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Pets Need Help During And After A Disaster

Pets need help during and after a disaster

A disaster or emergency can have just as much impact on our pets as they do on us. Pets can become injured or ill as a result of the upset conditions, and as they are generally considered to be members of the family, they must be cared for, too. If you have pets, you should have an emergency supply of food and any other supplies they might need during a crisis. Extra, non-perishable food should be stored and any accessories that the pet might need, such as litter, should also be kept in your emergency stores.

Keep Them Close

Regardless of how you might let your dog or cat run loose during normal times, this should definitely not be done during a disaster. Earthquakes and other natural disasters can change the appearance of even your own back yard, and a pet can become confused and frightened at the alterations and run off. Never let a dog off the leash when outside during times such as these.Besides possibly losing your dog, there is also the chance that the dog can find questionable items outside that could make him sick. Do not let your dog drink any standing water in your yard, either, it can contain any number of pathogens that could cause illness.

Cats should be confined to a crate during an emergency or disaster. Cats tend to be rather skittish under the best of circumstances and if let outside could easily bolt away. The cat can even be fed in the crate, and only allowed out to use the litter box. It would probably be a good idea to fit the cat with a harness so that you will have better control when the cat is out of the crate. Stock up on emergency cat food supply today.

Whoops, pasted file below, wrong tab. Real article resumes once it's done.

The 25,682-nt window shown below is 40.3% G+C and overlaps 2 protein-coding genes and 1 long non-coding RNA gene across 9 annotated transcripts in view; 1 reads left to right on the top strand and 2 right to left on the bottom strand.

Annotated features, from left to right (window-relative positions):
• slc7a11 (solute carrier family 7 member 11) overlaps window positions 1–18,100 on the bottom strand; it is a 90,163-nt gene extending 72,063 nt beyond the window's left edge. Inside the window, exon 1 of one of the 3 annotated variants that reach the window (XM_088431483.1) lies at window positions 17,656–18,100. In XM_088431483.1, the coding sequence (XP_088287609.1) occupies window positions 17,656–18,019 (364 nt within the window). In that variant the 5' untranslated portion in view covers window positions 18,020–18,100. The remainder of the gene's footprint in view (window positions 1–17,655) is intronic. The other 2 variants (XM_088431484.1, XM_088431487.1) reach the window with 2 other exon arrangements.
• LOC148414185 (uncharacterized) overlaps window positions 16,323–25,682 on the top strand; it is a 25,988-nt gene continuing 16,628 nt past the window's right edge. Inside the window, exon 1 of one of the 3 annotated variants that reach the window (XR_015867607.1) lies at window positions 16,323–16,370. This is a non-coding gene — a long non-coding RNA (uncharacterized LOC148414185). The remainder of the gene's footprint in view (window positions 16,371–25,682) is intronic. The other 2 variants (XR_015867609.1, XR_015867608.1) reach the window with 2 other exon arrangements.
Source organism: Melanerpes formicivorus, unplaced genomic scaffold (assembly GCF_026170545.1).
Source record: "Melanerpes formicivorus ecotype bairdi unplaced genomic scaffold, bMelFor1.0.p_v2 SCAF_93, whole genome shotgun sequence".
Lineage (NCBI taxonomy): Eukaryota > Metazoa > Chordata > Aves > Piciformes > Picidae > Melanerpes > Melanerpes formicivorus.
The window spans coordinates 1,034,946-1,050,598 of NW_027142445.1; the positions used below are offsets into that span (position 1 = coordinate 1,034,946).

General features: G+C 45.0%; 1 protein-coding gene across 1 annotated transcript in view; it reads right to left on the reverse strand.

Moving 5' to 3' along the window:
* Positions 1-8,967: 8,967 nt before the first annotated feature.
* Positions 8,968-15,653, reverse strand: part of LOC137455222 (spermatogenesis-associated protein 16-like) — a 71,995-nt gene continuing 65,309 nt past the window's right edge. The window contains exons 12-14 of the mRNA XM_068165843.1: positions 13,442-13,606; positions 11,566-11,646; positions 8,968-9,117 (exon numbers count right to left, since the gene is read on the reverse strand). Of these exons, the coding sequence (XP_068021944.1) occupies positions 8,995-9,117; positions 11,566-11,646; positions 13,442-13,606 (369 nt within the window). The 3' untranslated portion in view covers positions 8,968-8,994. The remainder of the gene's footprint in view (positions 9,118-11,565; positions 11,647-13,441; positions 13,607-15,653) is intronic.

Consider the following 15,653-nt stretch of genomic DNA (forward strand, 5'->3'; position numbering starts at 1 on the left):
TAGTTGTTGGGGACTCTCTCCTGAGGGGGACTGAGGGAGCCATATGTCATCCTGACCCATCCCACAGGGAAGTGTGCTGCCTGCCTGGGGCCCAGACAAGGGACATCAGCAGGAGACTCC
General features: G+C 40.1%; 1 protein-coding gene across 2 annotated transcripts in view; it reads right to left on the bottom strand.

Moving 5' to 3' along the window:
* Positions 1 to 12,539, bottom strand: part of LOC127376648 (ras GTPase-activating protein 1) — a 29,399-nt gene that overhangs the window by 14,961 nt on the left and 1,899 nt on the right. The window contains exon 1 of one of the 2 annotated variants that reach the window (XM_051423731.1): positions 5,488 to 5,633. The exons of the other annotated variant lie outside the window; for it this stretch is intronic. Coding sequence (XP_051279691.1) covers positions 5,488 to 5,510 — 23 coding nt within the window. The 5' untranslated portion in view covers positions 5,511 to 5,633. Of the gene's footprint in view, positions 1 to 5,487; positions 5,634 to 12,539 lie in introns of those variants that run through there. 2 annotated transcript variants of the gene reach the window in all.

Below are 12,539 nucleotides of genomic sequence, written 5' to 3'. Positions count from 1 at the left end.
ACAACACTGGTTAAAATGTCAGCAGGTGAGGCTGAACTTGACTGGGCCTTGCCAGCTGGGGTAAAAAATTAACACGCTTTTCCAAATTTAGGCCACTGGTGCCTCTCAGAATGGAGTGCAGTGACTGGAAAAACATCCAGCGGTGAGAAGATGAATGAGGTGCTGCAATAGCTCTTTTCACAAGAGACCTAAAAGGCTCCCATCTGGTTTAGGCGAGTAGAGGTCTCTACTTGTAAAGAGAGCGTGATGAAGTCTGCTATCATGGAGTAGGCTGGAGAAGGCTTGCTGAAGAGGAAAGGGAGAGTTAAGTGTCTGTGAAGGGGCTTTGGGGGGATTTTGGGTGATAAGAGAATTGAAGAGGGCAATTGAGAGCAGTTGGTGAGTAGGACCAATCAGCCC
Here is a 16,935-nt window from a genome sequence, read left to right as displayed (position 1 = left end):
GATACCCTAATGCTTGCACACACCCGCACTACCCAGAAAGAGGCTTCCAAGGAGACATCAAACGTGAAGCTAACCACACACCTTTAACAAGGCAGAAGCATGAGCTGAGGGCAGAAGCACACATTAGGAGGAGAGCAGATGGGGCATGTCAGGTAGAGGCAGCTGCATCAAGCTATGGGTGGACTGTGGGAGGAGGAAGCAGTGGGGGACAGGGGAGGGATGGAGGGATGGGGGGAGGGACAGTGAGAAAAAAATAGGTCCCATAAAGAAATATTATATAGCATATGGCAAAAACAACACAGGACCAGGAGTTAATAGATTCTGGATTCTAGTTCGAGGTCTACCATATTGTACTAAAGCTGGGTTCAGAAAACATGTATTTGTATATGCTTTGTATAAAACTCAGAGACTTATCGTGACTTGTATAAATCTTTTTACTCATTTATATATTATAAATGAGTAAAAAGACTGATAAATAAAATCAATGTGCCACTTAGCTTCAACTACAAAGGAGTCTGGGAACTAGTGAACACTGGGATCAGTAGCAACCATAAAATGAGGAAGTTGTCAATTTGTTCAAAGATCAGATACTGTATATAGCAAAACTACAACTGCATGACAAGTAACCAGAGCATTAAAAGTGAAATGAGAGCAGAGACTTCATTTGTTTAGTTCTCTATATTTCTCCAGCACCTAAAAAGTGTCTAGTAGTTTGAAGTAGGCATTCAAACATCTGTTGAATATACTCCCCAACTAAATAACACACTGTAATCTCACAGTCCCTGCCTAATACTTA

Exotic Pets

Many people keep more exotic pets such as tropical birds, monkeys, and tortoises. Besides food and water, these animals will usually need to be kept warm. You should definitely have an alternative means of heating your home if you have any of these pets. It should go without saying that these pets should also be confined during a disaster, as much to keep them warm as to prevent them rushing off (especially in the case of the birds and monkeys).

First Aid

Although it is possible to simply use items from your family’s first aid kit to treat your pets, many people prefer to keep a separate kit for their pets.This should contain approximately what the ‘ human kit’ does – gauze pads and rolls, antibiotic cream, tape, thermometer, sanitary wipes, and pain reliever among other items. If your pet is taking any prescription medications, be sure to have these in the kit, too, along with a copy of the prescription. Make sure you have a muzzle or some other means of protecting against bites if you need to treat your dog or cat for an injury.

Evacuation

At times the situation will become serious enough to require evacuation. If you must leave your home, take your pets with you. They should not be turned out to ‘fend for themselves’ because they will be unable to do so. Make sure any dogs are kept on leash at all times and that cats are confined to their crates. Larger pets, such as horses, will usually have to be left, and you will have to make a decision about whether to turn them loose or keep them confined to their stalls.